Walsh and ConnollyWell, it’s time for the PI to make a decision on his favored candidate for the Mayor of Boston…or not. Last night, a young woman from Hyde Park braved the fall chill to become the eighth Marty Walsh visitor to our door since the primary. She stood on the front steps and read our names off of an iPhone that apparently identified us undecided folks leaning toward Walsh. Can an iPhone ever be wrong? She was not a volunteer, but a paid canvasser with Working America, a labor-created political action group that is supporting Marty. I have no problem with Marty getting support from labor groups like Working America, although I do wonder about some of the late money that flowed into the campaign.

Our visitor arrived shivering, so we invited her into the house to warm up a bit. She had her script, but she quickly went off script to share that she is particularly impressed by Marty’s commitment to get construction jobs for women and minorities and his support for the struggles of people fighting addiction. Liz and I both said that we don’t doubt those commitments and consider them to be very important. But I went on to offer my now-tired questions about Marty’s perspective on the schools, and Liz expressed some of her fears that a Walsh administration might not be able to escape the old politics of patronage in Boston. Our visitor agreed that these were important issues, but hoped that we’d see a way to make a final decision for her organization’s candidate. She brought up the next address on her phone before going back out into the cold.

Strangely, we’ve had no personal connection to Connolly’s campaign, but have a much stronger personal connection to him than Marty Walsh. Campaign visits matter, but so, too, do personal connections…

not cynicalNo Connolly campaigner ever made it to our door, but the candidate, himself, came in after a party across the street (at a house now sporting a Connolly yard sign) in early October. As a city councilor and as a parent, he has taken the time to learn about how the BPS really works. The group, Quest, has some of its roots in a house meeting with Connolly, the councilor, in April 2012. I respect Connolly’s knowledge of and commitment to the schools, but I think his conclusions about what will move the BPS forward are simply wrong. He has hitched his wagon to a national educational reform movement that I believe is doing a lot of damage to urban public school systems around the country and I fear it would have some of the same effects here.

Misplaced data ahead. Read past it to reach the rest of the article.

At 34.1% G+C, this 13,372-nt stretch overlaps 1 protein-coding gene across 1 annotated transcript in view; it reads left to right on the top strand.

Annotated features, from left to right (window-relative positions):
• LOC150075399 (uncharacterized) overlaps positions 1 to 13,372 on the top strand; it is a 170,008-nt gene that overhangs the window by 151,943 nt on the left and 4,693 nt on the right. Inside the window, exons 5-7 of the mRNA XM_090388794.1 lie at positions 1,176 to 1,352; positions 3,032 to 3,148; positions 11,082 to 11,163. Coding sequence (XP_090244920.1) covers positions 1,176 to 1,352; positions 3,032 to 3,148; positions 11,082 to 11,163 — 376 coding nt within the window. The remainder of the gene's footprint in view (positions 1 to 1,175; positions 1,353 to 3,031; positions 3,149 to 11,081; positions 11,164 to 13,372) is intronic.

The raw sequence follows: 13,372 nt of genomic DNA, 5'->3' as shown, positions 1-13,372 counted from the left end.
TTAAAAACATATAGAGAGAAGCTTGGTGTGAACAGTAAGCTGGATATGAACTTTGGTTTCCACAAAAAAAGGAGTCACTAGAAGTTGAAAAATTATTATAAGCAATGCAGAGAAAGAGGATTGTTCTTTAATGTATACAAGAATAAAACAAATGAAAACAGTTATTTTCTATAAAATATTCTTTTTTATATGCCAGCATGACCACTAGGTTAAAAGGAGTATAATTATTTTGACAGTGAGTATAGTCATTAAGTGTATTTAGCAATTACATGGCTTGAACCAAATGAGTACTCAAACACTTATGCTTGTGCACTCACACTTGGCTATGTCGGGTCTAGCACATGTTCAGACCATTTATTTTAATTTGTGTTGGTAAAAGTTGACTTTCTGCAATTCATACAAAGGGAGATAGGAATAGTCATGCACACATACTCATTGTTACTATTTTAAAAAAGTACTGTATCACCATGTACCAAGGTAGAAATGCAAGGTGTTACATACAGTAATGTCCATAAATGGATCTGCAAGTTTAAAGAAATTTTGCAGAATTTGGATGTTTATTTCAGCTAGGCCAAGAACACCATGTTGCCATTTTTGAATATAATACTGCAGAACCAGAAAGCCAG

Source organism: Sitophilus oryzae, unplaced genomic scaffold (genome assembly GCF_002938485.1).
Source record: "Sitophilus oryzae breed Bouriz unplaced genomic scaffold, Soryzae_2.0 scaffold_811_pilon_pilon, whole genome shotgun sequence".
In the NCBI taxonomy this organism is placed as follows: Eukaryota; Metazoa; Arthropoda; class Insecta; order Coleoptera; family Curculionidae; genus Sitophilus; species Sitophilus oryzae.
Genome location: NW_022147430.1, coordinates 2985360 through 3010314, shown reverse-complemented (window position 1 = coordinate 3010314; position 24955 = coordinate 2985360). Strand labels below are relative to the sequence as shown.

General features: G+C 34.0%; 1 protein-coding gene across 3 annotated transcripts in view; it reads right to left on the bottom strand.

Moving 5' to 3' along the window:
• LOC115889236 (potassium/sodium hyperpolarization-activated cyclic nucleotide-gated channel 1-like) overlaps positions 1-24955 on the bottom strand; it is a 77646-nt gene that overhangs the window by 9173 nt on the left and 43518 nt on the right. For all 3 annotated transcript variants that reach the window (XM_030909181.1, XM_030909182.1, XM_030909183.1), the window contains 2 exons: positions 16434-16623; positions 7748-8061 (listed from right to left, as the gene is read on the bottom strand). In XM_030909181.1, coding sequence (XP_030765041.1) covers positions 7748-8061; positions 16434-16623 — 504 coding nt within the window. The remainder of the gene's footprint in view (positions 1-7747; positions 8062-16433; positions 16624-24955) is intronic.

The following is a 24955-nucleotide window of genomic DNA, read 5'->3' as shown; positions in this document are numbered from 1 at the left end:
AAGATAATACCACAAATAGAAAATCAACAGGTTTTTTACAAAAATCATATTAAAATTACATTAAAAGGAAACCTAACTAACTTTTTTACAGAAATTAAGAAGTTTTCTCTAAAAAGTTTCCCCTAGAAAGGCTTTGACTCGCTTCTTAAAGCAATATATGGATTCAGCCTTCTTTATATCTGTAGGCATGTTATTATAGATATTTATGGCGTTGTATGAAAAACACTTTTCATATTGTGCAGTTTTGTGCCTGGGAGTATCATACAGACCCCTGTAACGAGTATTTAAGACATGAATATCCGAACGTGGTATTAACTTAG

Both candidates have made compelling statements about affordable housing, youth employment, economic development, public health and many other issues that are important to Liz and I. Despite the efforts by both the Globe and the Herald (not to mention many of my friends) to distinguish the two candidates, I don’t see a huge difference between them on policy, including education policy. Much has been made about the class difference between the two of them: Marty, the working class hero and John, the politically-connected, Harvard-educated lawyer. They absolutely do come from different class backgrounds, but Marty has lived a life of social mobility that has put him in a different position today. Class background once would have meant everything to me, but I guess I’ve had enough working-class disappointments to make that less of a reflex reaction today.

Wayne and FrogSo, on the way to Connie’s soccer practice, I’ll go by our polling place at the union hall on Colgate Rd. tonight. Connie will go into the polls with me and she’ll mark the ballot as she always does. We’ll first vote for at-large city council candidates and, perhaps, a council candidate from this district. Then we’ll have one more conversation before I tell which of the mayoral candidates to mark. Connie likes both the candidates, but the fact that Connolly came to our house won her over to the councilor’s side. I won’t be voting for someone who is with me on this issue I’m most passionate about, but I will vote (and assume a measure of responsibility for) a candidate who says he’s committed to making Boston work for ALL its people. At least I’ll be off the pot…